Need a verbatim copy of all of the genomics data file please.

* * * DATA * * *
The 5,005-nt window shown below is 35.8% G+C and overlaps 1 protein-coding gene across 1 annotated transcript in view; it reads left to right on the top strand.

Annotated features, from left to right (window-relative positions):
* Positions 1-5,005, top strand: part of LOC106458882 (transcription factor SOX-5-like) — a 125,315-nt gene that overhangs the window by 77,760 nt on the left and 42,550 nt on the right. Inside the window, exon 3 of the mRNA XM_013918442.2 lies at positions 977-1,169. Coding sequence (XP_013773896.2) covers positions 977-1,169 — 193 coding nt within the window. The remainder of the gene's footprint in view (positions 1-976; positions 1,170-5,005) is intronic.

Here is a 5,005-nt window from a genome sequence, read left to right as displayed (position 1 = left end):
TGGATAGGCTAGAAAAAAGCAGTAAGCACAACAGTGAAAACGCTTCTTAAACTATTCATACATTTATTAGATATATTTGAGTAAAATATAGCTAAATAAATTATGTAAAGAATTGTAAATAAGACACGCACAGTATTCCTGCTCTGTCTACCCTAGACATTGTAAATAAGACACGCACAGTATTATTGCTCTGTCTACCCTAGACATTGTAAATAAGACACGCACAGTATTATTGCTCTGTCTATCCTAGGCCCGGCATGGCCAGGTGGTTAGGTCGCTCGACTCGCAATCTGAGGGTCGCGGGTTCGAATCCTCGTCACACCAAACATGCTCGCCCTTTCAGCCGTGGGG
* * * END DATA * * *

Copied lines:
The 5,005-nt window shown below is 35.8% G+C and overlaps 1 protein-coding gene across 1 annotated transcript in view; it reads left to right on the top strand.

Annotated features, from left to right (window-relative positions):
* Positions 1-5,005, top strand: part of LOC106458882 (transcription factor SOX-5-like) — a 125,315-nt gene that overhangs the window by 77,760 nt on the left and 42,550 nt on the right. Inside the window, exon 3 of the mRNA XM_013918442.2 lies at positions 977-1,169. Coding sequence (XP_013773896.2) covers positions 977-1,169 — 193 coding nt within the window. The remainder of the gene's footprint in view (positions 1-976; positions 1,170-5,005) is intronic.

Here is a 5,005-nt window from a genome sequence, read left to right as displayed (position 1 = left end):
TGGATAGGCTAGAAAAAAGCAGTAAGCACAACAGTGAAAACGCTTCTTAAACTATTCATACATTTATTAGATATATTTGAGTAAAATATAGCTAAATAAATTATGTAAAGAATTGTAAATAAGACACGCACAGTATTCCTGCTCTGTCTACCCTAGACATTGTAAATAAGACACGCACAGTATTATTGCTCTGTCTACCCTAGACATTGTAAATAAGACACGCACAGTATTATTGCTCTGTCTATCCTAGGCCCGGCATGGCCAGGTGGTTAGGTCGCTCGACTCGCAATCTGAGGGTCGCGGGTTCGAATCCTCGTCACACCAAACATGCTCGCCCTTTCAGCCGTGGGG